June, July, and August are the months of the year when tourism is at its peak, so if you want to avoid the largest crowds, you might do better opting to visit during the shoulder months in April, May, September, and October, when overall there are fewer people. However, the most important consideration to take into account when you decide on your dates to visit Germany is what you are principally interested in doing while living there as a digital nomad. You’ll have to weigh up in your mind the fact that Germany’s cities are at their most stifling during the same season that is also the best for nature hikes and forest rambles. Saxon, Switzerland, in the Elbe Sandstone Mountains, is so picturesque that one route through its peaks has been dubbed Painters’ Way. Then, of course, there’s the legendary Black Forest, a gorgeous landscape that inspired the folk stories of the Brothers Grimm and contains the renowned spa town of Baden-Baden.
On the other end of the spectrum, winter is when it’s best to visit Germany’s numerous ski resorts, including the slopes of Garmisch-Partenkirchen, Alber, and Winklmoosalm-Steinplatte. Average temperatures across Germany drop to around -2.8 degrees Celsius in January, which is the month with the highest snowfall, particularly in the south and the east of the county. Aside from skiing, winter is a great time to see pretty Mediaeval towns like Bamburg and Rothenburg ob der Tauber dusted with snowflakes. Some even claim the most magical time to explore the original Cinderella castle, Neuschwanstein, built by so-called ‘Fairy Tale King’ Ludwig II, is when it is accented by gleaming white snowdrifts. Arguably the number-one reason to be a digital nomad in Germany during December, however, is Germany’s famed Christkindelsmarkts, which pop up all over the country and sell both festive fare and traditional handicrafts.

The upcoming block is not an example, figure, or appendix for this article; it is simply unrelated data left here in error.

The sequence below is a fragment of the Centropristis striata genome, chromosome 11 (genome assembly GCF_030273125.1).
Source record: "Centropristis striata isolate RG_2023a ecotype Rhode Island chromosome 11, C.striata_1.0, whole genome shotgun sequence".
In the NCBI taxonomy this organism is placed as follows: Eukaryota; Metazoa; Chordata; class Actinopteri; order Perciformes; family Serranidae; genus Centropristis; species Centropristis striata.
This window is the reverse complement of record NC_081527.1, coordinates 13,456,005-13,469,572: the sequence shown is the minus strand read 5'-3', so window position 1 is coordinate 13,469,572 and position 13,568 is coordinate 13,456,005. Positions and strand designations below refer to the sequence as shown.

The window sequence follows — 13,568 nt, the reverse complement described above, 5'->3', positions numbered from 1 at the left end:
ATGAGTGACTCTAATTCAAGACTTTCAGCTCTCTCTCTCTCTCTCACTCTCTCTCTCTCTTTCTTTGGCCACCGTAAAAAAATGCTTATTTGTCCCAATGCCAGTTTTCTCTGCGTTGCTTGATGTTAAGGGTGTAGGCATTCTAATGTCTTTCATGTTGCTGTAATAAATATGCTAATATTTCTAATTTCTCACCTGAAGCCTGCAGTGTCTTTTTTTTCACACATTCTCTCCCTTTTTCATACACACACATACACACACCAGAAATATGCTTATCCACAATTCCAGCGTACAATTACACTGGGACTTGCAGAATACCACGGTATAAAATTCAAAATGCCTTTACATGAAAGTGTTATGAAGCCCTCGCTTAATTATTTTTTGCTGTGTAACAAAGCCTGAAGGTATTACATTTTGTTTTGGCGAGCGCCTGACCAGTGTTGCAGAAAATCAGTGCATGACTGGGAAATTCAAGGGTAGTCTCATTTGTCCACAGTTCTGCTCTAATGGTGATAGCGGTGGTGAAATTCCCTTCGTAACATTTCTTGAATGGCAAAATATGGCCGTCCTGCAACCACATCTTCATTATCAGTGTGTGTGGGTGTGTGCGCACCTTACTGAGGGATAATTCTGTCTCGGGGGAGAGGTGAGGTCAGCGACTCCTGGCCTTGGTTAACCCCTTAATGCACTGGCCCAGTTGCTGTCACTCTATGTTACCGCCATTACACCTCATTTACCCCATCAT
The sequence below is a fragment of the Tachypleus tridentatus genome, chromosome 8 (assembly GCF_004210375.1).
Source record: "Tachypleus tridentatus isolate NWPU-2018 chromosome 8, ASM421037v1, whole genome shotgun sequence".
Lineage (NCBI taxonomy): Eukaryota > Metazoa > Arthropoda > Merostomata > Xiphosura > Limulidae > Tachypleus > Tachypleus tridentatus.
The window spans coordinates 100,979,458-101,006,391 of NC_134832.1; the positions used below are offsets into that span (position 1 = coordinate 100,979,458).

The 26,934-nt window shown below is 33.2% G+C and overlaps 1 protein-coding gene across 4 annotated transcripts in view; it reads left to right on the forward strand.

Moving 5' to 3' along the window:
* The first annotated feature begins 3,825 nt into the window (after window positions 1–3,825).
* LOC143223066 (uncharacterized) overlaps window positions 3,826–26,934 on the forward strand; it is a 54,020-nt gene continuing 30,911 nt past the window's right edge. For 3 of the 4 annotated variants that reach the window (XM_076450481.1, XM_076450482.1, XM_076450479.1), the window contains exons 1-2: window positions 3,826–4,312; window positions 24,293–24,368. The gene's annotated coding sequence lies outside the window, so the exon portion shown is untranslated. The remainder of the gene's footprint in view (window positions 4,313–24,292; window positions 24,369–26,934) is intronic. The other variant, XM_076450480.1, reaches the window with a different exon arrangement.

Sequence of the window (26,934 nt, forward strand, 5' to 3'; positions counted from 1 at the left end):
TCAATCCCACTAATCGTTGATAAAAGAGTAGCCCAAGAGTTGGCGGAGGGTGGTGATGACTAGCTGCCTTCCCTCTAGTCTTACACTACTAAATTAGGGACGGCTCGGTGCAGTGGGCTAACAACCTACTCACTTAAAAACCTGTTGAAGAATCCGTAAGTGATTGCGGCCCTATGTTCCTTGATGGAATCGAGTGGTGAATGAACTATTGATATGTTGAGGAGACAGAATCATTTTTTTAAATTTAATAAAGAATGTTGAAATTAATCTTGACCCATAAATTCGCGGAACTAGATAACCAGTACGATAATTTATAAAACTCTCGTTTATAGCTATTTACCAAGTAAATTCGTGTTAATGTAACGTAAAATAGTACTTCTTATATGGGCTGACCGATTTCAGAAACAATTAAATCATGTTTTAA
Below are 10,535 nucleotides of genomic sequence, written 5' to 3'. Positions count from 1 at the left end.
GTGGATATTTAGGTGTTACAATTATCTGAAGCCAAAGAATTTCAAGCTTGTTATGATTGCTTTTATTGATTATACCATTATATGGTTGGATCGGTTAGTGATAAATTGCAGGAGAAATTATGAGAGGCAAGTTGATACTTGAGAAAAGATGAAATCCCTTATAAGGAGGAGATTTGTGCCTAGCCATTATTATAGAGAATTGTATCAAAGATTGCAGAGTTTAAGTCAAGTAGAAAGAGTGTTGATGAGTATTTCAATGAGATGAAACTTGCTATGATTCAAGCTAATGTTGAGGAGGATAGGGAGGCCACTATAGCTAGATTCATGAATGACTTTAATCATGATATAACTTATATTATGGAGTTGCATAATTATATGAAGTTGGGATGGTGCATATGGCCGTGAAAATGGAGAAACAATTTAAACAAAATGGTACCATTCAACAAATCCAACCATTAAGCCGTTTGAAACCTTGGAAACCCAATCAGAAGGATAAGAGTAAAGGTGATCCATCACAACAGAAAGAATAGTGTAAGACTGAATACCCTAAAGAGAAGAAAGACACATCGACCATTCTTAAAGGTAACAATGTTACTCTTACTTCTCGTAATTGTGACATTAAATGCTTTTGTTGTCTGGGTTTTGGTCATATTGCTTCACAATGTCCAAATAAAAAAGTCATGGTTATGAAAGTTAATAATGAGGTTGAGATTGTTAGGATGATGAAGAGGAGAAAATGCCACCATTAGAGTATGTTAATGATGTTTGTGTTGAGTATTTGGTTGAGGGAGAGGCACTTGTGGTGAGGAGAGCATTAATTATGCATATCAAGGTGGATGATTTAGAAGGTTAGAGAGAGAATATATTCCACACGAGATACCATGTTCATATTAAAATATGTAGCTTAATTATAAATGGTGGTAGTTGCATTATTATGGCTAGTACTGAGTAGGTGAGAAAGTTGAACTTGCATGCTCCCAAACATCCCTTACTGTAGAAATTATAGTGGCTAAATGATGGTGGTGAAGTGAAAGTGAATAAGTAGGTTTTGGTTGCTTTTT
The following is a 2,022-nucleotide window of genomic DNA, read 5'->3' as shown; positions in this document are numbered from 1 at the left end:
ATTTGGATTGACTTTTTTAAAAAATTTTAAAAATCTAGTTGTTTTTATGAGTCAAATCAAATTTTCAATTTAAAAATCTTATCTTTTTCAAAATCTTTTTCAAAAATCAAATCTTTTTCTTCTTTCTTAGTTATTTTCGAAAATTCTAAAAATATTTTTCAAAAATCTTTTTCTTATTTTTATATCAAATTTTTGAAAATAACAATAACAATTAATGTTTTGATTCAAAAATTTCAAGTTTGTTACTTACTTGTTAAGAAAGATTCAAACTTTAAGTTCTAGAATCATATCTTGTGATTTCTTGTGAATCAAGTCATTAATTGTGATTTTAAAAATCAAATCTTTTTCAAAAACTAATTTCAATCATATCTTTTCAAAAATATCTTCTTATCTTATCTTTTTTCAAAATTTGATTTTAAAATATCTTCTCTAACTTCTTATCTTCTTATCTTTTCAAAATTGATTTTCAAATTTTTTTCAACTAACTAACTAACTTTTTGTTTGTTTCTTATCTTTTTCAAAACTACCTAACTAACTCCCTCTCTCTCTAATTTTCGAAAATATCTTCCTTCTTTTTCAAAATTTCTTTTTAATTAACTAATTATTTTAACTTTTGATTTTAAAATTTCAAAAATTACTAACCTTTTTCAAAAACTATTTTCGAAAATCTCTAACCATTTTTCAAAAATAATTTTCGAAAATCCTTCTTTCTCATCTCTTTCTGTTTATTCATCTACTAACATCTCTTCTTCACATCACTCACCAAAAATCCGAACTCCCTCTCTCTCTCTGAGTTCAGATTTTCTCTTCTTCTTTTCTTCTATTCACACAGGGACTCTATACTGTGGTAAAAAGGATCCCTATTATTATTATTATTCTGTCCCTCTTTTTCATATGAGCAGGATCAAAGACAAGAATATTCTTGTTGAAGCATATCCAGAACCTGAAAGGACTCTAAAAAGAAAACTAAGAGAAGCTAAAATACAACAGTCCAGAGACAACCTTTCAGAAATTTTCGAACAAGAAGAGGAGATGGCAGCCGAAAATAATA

You might decide to base your visit around local festivals. If that’s the case, September is a banner month. Not only is it when Oktoberfest runs a riot through the streets (and beer halls) of Munich, it is also when the Reeperbahn Festival takes place in Hamburg, a four-day bacchanalia of music and parties. For something with the façade of sophistication, consider the Wurstmarkt of Bad Dürkheim – don’t be fooled by the name, which means ‘sausage market’; it’s actually billed as the largest wine festival in the world, with over 600,00 visitors a year and history that reaches all the way back to 1417.
September 2022 will see Hamburg celebrate its famed Hafengeburtstag (‘Harbour Birthday’). Normally May is the time when fireworks, food stalls and a flotilla of vessels pay homage to the city’s maritime roots. At the other end of year, Karneval in Cologne kicks off on the 11th day of the 11th month (i.e., November) with festive celebrations and continues into February, when Rose Monday sees the city’s Mardi Gras-style parade march joyously through the streets.